Presentation – Social Media Marketing for Lawyers, Google AdWords & Facebook Ads and Factors in Picking Cloud Providers
I own my first home. Since my home is old (1931) and some of the past owners have done some odd things with it, I get a bit nervous when something might be going wrong. In this case, my house is cold.
I keep my house between 69 and 72 degrees. Last night, I noticed my temperature stayed around 66. My initial thought was, it is really cold out and the system just can’t keep up. But still, I couldn’t help but be nervous. What if my heater is breaking, I thought? So I touched the baseboards and sure enough, they were warm.
Today, my house was 62 degrees. Interestingly, it doesn’t feel that cold, but that is what the thermostat reads. I was still inclined to think that the unusual cold we are having is the problem as opposed to my heater, but again, nervous new homeowner, so I looked up the issue. And yes, my heater just can’t keep up.
Thinking that other folks might be worried as well, I figured I would write a blog post about this problem.
I read this extremely helpful article from “Ask the Builder” on Heating Systems. The asker wanted to know why her house was stuck at 67 degrees. In response, Tim Carter explains that when a heating system is put in, the installer calculates what the house will need during the average season in your geographic area. In my geographic area, near Philadelphia, it rarely gets as cold as it was yesterday and today. As a result, my heating system is not built to handle this kind of temperature.
Now, you might wonder whether it would do me well to put in a larger system, and the answer, according to Mr. Carter, is no. For the most part, my system is just fine. I haven’t had this issue on any other days this winter, and we have had some cold days. If I install a system that is larger than I need, I will spend a lot of money for that system, and also, according to Mr. Cater, “… in mild weather, it will run you out of the house as it sends vast amounts of heat into the house in a short amount of time. If your home is forced-air heat, understand that perfectly balanced systems have the air floating out of the ducts in lower velocity. This prevents whistling noises at the registers. You want gentle amounts of air flowing from the ducts that keep you warm without noise.”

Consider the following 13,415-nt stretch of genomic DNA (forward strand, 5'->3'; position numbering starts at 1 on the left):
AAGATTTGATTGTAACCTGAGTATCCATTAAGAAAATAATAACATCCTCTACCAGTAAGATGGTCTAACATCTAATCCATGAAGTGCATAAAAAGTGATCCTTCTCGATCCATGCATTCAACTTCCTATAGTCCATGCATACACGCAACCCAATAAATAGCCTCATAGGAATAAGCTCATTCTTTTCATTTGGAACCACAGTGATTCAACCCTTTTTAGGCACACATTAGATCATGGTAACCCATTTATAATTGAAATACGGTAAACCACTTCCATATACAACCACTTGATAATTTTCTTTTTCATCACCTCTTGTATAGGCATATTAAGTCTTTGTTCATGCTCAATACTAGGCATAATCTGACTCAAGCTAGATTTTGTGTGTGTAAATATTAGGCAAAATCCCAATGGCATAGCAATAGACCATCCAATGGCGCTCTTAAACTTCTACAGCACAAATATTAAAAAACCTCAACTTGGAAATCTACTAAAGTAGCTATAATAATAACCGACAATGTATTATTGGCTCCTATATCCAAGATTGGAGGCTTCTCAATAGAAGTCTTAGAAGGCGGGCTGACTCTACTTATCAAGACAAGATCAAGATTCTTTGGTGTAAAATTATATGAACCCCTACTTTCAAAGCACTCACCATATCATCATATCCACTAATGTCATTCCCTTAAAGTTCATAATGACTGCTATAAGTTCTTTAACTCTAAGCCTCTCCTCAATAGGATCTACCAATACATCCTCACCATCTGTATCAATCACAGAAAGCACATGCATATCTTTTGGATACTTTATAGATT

I am relieved to know that my system is working properly. I happen to have an electric heater that I sometimes used in the town home I lived in previously (it had terrible insulation) so I simply brought that heater upstairs to help out my heating system. Very quickly, the temperature returned to 69 degrees.
Another thing I need to do is have my house checked for places where hot (or cold air) might leak out. I moved in here in mid January, so there wasn’t much opportunity to have work done. One issue I know I would like to resolve is that my basement is not heated and there is no door between my basement and the main house. I’d like to get the basement heated, because it is finished and a very nice space. But I also think I will install a door, so when I don’t want to heat (or air condition) the basement, I won’t need to do so. I think that will help as well.
So, if your heat isn’t keeping up, don’t panic. Consider using a secondary heat source to help you through this very cold time. But if you do, make sure you use it safely. Secondary heat sources are excellent sources of fires…and not the good kind, as well as carbon monoxide poisoning. Please make sure you keep a carbon monoxide detector in your home.
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